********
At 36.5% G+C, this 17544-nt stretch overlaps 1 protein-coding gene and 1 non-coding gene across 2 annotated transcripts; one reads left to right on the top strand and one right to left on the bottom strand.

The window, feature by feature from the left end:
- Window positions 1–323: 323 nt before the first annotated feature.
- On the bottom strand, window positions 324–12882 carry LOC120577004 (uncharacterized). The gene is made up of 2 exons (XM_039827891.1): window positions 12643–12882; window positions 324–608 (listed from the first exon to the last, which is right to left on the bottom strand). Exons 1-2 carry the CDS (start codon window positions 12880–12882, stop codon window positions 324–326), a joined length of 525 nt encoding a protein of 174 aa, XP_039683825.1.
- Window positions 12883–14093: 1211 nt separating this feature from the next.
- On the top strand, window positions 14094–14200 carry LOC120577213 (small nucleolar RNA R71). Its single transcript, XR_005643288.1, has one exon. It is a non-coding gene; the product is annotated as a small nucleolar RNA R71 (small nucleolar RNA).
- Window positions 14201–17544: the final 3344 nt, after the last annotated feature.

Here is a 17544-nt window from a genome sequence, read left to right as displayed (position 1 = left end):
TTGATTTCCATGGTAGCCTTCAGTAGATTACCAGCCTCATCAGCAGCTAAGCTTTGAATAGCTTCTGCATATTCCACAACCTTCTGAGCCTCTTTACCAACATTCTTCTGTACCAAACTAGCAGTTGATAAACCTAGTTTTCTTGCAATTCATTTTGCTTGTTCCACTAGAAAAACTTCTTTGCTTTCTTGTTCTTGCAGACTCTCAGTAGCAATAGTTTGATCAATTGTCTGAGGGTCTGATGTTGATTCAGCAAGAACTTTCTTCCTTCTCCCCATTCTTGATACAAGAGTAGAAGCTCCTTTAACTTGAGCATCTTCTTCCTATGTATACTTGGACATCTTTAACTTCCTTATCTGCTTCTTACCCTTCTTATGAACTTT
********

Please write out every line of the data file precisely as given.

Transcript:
At 36.5% G+C, this 17544-nt stretch overlaps 1 protein-coding gene and 1 non-coding gene across 2 annotated transcripts; one reads left to right on the top strand and one right to left on the bottom strand.

The window, feature by feature from the left end:
- Window positions 1–323: 323 nt before the first annotated feature.
- On the bottom strand, window positions 324–12882 carry LOC120577004 (uncharacterized). The gene is made up of 2 exons (XM_039827891.1): window positions 12643–12882; window positions 324–608 (listed from the first exon to the last, which is right to left on the bottom strand). Exons 1-2 carry the CDS (start codon window positions 12880–12882, stop codon window positions 324–326), a joined length of 525 nt encoding a protein of 174 aa, XP_039683825.1.
- Window positions 12883–14093: 1211 nt separating this feature from the next.
- On the top strand, window positions 14094–14200 carry LOC120577213 (small nucleolar RNA R71). Its single transcript, XR_005643288.1, has one exon. It is a non-coding gene; the product is annotated as a small nucleolar RNA R71 (small nucleolar RNA).
- Window positions 14201–17544: the final 3344 nt, after the last annotated feature.

Here is a 17544-nt window from a genome sequence, read left to right as displayed (position 1 = left end):
TTGATTTCCATGGTAGCCTTCAGTAGATTACCAGCCTCATCAGCAGCTAAGCTTTGAATAGCTTCTGCATATTCCACAACCTTCTGAGCCTCTTTACCAACATTCTTCTGTACCAAACTAGCAGTTGATAAACCTAGTTTTCTTGCAATTCATTTTGCTTGTTCCACTAGAAAAACTTCTTTGCTTTCTTGTTCTTGCAGACTCTCAGTAGCAATAGTTTGATCAATTGTCTGAGGGTCTGATGTTGATTCAGCAAGAACTTTCTTCCTTCTCCCCATTCTTGATACAAGAGTAGAAGCTCCTTTAACTTGAGCATCTTCTTCCTATGTATACTTGGACATCTTTAACTTCCTTATCTGCTTCTTACCCTTCTTATGAACTTT